In a 6-1 vote on Thursday, the New Orleans City Council supported a new ordinance in New Orleans to remove four Confederate monuments around the city. This inculdes three statues honoring Robert E. Lee, P.G.T. Beauregard, and Jefferson Davis, as well as a monument to the battle of Liberty Place (in which a white supremacy group briefly overthrew the government). Many Confederate-flag supporters say moves like this are attempting to eliminate history, but that's just not true. The New Orleans' ordinance is yet another necessary step toward eliminating symbols of racism within the U.S.
I truly hope the ordinance won't be as hotly contested as South Carolina's recent decision to remove the Confederate flag from its state capitol. While some people might genuinely see such symbols as representative of state pride, to many, they're hurtful, hateful images that glorify a dark time in America's history when black people were enslaved and brutalized because of their skin color.
Even if Confederate symbols are simply about honoring local history, it's important to examine this history and ask whether its something the country should be honoring. Americans can debate all day long on what the Civil War was "really" about, but everyone can agree, I hope, that at least one component was slavery. Alexander Stephens, the vice president of the Confederacy, called slavery the "cornerstone" of the Confederacy, according to the Washington Post. That's not something to take pride in.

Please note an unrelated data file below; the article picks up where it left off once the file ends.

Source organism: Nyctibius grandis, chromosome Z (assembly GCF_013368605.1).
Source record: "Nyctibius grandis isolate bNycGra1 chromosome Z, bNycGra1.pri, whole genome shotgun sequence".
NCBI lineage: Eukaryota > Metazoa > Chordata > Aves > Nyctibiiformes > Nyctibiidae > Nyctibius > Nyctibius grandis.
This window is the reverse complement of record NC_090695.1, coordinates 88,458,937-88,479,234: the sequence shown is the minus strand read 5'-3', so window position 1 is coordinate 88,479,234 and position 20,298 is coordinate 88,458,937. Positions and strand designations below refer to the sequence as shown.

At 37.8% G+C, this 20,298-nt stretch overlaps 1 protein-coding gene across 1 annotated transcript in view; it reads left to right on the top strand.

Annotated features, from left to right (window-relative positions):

Moreover, the Confederates lost. In Boston, Bostonians don't have a statue of Red Sox player Bill Buckner with the ball rolling between his legs during the 1986 World Series. Native Bostonians are ashamed of that moment, and rightly so. They lost. They conceded defeat. And then, they moved on. And that was only a baseball game. When Confederate flag supporters still insist that their team — which enslaved an entire race of people, a horrible legacy whose effects are still felt by black Americans hundreds of years later — should be remembered because "it's history," it not only makes them sore losers, it seriously calls into question their moral judgement.
Claiming that the Confederates deserve honor and glory is, by definition, condoning their actions. It's condoning slavery. And sentiments like that have no place in modern America. It's time to admit that.
And now, it seems, New Orleans has. They've finally realized (or, at least, 6 out of 7 have) that there's no pride to be found in being on the wrong side of history, and the only way to move on from a terrible past is to look forward and learn from that past. Now let's hope that more cities follow suit, because there are a lot of Confederate monuments still standing.
Image: Ron Cogswell/Flickr